• 21Interview with Sobrinho and Benjamin.
  • 22Interview with Vernácio Leone, Estima, Mozambique, May 19, 1998.
  • 23Interview with Sobrinho and Benjamin.
  • 24A. H. M., Governo Geral Cota 864, “Plano base para salvamento e transferencia da fauna brava da albufeira de Cahora Bassa em Moçambique,” K. L. Tinley, March 1973.
  • 25Interview with Estima and Ndebvuchena.
  • 26Bryan Davies, “They Pulled the Plug Out of the Lower Zambezi,” African Wildlife 29 (1975): 27.
  • 27Jackson and Rogers, “Cabora Bassa Fish Populations Before and During the First Filling Phase,” 381.
  • 28Jason Sumich, “‘Just Another African Country’: Socialism, Capitalism and Temporality in Mozambique,” Third World Quarterly 42 (3) (2021): 582–598.
  • 29Agência de Informação de Moçambique, Information Bulletin 38 (1979): 6.
  • 30Portuguese interests retained 82 percent ownership of Cahora Bassa and appointed the directors of HCB.
  • 31Agência de Informação de Moçambique, Information Bulletin 47 (1980): 18.
  • 32Agência de Informação de Moçambique, Information Bulletin 45 (1980): 27.
  • 33Margaret Hall and Tom Young, Confronting Leviathan: Mozambique since Independence (London: C. Hurst, 1997), 129.
  • 34M. Gebhardt, “Switching into Cahora Bassa,” Mail and Guardian, December 19, 1997; and Alex Vines, RENAMO: Terrorism in Mozambique (London: James Curry, 1991), 87–96.
  • 35Interview with Leone.
  • 36Vines, RENAMO.
  • 37Richard Beilfuss and Bryan Davies, “Prescribed Flooding and Wetland Rehabilitation in the Zambezi Delta, Mozambique,” in An International Perspective on Wetland Rehabilitation, ed. William Stever (Dordrecht, The Netherlands: Kluwers Academic Publishers, 1995), 143–158.
  • 38See Bryan Davies, “The Zambezi River System,” in The Ecology of River Systems, ed. Bryan R. Davies and K. F. Walker (Dordrecht, The Netherlands: Dr. W. Junk Publishers, 1986), 235–242; and A. Muhai, “Cahora Bassa and Lower Zambezi Workshop,” unpublished manuscript prepared for Workshop Sobre Uso Sustentável da Barrágem de Cahora Bassa e do Vale do Rio Zambese, Songo, Mozambique, September 29–October 2, 1997, 4.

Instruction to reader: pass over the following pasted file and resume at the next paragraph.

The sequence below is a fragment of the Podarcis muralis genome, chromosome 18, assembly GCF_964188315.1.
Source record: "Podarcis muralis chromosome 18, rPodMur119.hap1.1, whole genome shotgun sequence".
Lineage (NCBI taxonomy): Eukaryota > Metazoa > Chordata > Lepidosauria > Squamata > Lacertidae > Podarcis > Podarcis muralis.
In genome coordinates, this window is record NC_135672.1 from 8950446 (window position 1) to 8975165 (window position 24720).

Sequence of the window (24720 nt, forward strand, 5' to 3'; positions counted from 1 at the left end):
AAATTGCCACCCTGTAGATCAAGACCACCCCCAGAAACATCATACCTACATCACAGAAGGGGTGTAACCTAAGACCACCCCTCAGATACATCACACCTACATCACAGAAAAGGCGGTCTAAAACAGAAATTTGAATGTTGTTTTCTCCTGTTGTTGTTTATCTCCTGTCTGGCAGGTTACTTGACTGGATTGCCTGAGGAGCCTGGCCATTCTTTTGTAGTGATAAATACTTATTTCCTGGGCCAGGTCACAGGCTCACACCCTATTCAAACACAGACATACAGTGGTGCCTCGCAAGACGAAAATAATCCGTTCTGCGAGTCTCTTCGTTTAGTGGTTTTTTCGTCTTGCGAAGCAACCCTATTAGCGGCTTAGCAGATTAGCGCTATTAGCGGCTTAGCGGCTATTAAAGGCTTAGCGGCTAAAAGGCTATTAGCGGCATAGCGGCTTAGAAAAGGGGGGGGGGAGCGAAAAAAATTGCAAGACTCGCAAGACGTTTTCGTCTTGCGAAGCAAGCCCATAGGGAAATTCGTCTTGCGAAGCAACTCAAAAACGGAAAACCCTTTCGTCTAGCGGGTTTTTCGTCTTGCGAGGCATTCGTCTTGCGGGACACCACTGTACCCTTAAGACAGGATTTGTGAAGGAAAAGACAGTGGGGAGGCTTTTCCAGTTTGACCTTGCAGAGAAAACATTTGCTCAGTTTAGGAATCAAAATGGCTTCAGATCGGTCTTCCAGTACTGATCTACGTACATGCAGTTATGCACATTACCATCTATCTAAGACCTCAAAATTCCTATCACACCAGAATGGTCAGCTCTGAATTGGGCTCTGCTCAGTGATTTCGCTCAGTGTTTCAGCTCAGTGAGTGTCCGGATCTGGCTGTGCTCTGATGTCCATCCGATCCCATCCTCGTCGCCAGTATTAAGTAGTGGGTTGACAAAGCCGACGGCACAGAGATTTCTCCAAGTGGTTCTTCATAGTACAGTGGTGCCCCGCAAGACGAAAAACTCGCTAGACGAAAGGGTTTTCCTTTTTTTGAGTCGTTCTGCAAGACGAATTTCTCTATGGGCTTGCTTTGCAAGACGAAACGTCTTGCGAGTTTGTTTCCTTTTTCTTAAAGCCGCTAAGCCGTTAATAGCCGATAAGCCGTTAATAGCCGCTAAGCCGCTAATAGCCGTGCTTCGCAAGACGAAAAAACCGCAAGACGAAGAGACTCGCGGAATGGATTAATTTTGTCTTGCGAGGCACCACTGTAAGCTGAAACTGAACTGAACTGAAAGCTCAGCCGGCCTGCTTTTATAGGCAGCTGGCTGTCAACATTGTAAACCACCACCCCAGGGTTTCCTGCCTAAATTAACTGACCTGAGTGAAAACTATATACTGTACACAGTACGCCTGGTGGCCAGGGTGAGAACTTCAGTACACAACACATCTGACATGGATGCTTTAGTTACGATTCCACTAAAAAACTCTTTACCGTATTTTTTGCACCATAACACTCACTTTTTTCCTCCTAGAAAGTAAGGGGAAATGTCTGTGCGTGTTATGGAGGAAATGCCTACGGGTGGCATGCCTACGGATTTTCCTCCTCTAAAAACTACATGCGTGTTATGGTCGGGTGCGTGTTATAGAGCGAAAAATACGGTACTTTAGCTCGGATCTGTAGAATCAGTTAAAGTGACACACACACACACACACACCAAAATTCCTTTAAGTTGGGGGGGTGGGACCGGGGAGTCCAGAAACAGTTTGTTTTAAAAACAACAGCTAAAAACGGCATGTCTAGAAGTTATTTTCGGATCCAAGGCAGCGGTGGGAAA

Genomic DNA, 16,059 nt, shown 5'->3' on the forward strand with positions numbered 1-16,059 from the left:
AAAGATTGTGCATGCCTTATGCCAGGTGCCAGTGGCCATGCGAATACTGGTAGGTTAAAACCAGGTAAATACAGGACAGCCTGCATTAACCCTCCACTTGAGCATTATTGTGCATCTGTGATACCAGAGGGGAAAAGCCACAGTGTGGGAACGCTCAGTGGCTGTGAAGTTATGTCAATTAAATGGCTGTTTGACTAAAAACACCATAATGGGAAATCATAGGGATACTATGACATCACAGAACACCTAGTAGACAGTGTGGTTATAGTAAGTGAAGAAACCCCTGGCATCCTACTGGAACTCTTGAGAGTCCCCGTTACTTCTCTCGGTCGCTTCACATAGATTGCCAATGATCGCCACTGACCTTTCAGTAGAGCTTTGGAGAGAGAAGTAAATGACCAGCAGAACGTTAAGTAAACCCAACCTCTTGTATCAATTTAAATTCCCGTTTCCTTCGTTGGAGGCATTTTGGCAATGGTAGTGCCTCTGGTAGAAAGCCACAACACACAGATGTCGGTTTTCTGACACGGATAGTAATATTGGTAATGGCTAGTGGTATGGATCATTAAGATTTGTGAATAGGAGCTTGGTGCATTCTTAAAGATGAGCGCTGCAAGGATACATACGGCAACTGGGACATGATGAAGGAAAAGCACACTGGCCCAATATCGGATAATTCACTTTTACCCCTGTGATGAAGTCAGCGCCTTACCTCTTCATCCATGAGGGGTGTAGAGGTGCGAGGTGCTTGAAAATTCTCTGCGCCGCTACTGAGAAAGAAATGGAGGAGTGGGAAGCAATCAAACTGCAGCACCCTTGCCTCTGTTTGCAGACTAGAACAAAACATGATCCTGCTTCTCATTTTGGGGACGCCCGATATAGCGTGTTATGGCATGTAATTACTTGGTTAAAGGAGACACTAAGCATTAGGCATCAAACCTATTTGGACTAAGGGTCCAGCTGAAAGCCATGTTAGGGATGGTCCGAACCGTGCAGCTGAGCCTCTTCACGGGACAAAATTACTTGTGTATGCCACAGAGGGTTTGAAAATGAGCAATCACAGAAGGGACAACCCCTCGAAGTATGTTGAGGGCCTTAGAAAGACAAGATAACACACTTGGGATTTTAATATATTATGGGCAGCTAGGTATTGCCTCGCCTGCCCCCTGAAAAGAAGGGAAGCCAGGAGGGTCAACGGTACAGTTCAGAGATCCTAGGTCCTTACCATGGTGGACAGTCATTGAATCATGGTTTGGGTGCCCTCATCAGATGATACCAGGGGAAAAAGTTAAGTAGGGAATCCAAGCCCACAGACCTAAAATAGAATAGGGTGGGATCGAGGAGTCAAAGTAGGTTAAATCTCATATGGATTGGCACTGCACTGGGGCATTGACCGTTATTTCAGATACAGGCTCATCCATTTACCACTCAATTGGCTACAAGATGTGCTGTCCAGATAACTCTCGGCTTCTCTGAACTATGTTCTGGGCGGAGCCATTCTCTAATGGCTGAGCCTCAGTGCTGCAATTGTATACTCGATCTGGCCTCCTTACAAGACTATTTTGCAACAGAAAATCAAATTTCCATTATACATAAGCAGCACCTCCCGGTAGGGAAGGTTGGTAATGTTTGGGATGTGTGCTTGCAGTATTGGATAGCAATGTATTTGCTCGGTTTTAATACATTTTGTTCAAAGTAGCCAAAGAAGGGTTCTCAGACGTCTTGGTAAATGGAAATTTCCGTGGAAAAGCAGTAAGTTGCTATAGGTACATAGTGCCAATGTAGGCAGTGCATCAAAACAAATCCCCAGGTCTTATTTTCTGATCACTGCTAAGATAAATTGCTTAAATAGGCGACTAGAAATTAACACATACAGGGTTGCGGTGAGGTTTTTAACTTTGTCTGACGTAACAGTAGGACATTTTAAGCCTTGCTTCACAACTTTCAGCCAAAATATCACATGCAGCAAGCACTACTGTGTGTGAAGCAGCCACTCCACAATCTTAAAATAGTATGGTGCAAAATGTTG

• 39Beilfuss and Davies, “Prescribed Flooding and Wetland Rehabilitation in the Zambezi Delta, Mozambique,” 143–158.
  • 40Davies, “Zambezi River,” 235–242.
  • 41Muhai, “Cahora Bassa and Lower Zambezi Workshop,” 4.
  • 42Quoted in Richard Beilfuss and Bryan Davies, “Prescribed Flooding and Restoration Potential in the Zambezi Delta,” Working Paper no. 4, Program for the Sustainable Management of Cahora Bassa and the Lower Zambezi Valley, Maputo, Mozambique, 2001, 4.
  • 43Peter Bolton, “The Regulation of the Zambezi in Mozambique: A Study of the Origins and Impact of the Cahora Bassa Project” (Ph.D. diss., University of Edinburgh, 1983), 397–398.
  • 44Beilfuss and Davies, “Prescribed Flooding and Restoration Potential in the Zambezi Delta.”
  • 45As rivers transport sediments to their mouths year after year, the slow flowing water of the delta allows the silt to settle, thus typically widening and extending the semiterrestrial area of the delta itself.
  • 46Bryan Davies, “Rehabilitation Programme for Cahora Bassa Dam and the Lower Zambezi,” unpublished and unpaginated paper, International Crane Foundation, 1996.
  • 47Tod Gammelsröd, “Improving Shrimp Population by Zambezi Regulation,” Ambio 21 (1992): 145–147; and A. Honguane, “Shrimp Abundance and River Run-Off in Sofala Bank, The Role of the Zambeze,” paper presented at Workshop Sobre Uso Sustentável da Barrágem de Cahora Bassa e do Vale do Rio Zambese.
  • 48Freshwater stimulates recruitment of shrimp to the shelf area and provides nutrients to the coastal waters. The shrimp spawn at sea but require brackish water to serve as nursery areas. Gammelsröd, “Improving Shrimp Population by Zambezi Regulation.”
  • 49Ibid., 145–147; and Honguane, “Shrimp Abundance and River Run-Off in Sofala Bank.”
  • 50Davies, “Zambezi River,” 256.
  • 51The East African Standard, Nairobi, August 7, 2002.
  • 52Diário de Moçambique, August 3, 2003; Notícias, April 30, 1996; Notícias, September 20, 1996; and Savana, May 19, 1995.
  • 53Savana, May 19, 1995.
  • 54Notícias, September 19, 1995; Domingo, October 24, 1996; Notícias, September 20, 1996; Tempo 379, January 8, 1978, 56–65; and Diário de Moçambique, August 3, 2003.